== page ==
Stephanie Arch, a Lights Out Texas—San Antonio volunteer, sent us this photo of her mom holding a Chipping Sparrow as it recovered from flying into a window. Luckily, the sparrow was able to go on its way after a few minutes of rest. Please do your part in keeping birds safe by preventing window strikes. Check out these ideas to stop collisions between birds and glass.
NAS and BAS Statements on Equity, Diversity, and Inclusion
National Audubon Society:
The birds Audubon pledges to protect differ in color, size, behavior, geographical preference, and countless other ways. By honoring and celebrating the equally remarkable diversity of the human species, Audubon will bring new creativity, effectiveness, and leadership to our work throughout the hemisphere. With a plurality of voices, we will inspire more people and conserve more habitats.
Bexar Audubon Society:
Bexar Audubon Society is committed to helping make bird watching safe, welcoming, and accessible for all. We welcome and encourage appreciation of our natural world while promoting its preservation and protection. We believe that birding is for everybody, and that the birds we love and the habitats they rely on benefit most when more people are engaged in protecting them. We believe that anyone who enjoys looking at birds is a "birdwatcher." We do not discriminate because of skill level, length of time identifying as a birdwatcher, age, gender, skin color, size, sexual orientation, disability, religion, socioeconomic status, or national or ethnic origin.
It's Like Shazam for Birds!
BirdNET from Cornell Lab is a free smartphone app for Android and IOS that allows you to record and edit bird sounds, then analyzes the recording and suggests species identification. Check it out here!
Bird Field Guide in Spanish
Did you know the National Audubon Society's Guide to North American Birds is available online in Spanish (La Guía de Aves de América del Norte)? Each entry includes a color illustration, Spanish name, scientific name, and a link to species' calls and songs.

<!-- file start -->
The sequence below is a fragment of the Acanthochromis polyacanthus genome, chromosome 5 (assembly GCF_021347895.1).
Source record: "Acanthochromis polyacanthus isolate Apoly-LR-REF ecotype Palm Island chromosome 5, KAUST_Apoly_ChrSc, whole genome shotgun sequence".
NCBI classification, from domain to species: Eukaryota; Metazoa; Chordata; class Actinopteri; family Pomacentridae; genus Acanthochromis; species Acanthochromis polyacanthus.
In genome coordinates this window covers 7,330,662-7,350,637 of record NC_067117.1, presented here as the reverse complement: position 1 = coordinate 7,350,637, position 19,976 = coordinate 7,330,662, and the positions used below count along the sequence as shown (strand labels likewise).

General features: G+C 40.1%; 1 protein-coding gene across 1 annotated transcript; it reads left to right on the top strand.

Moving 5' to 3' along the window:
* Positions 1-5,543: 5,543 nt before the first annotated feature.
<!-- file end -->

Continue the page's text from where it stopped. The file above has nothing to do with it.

Great Gift Idea for Kids!
A House for Wren is the newly released children’s book for the “young and young at heart” written by Texan Julie Beever and illustrated by Diana Delosh. A unique introduction to birdwatching for young birding enthusiasts, this story contains factual information about the nesting habits of real-life birds and introduces young readers to the lifelong love of birding. Julie was guest speaker for our online meeting April 28.
For a limited time, autographed, personalized copies of A House for Wren are available through Julie Beever for $14.95 each + tax & shipping. Click here for ordering information.
Join & Support
Bexar Audubon Society of San Antonio relies on donations to fund the activities that support our mission. Please click here to find out more about how your donation helps birds and their conservation.
Education & Entertainment for Birders
Our friends at the Cornell Lab of Ornithology have made numerous resources available to keep us informed and entertained as we stay at home. Many of us are missing our regular birding field trips, but we are learning that backyard birding has its merits!
Free Thayer Birding Software
is a GREAT Value!
Use this free software ($49.95 value) to learn about the amazing birds in your yard and in your country. Watch videos of bird behavior, hear their songs, and take hundreds of fun quizzes on the birds of North America. Use the ID Wizard if you are not sure of a bird’s name. Compare two birds side-by-side.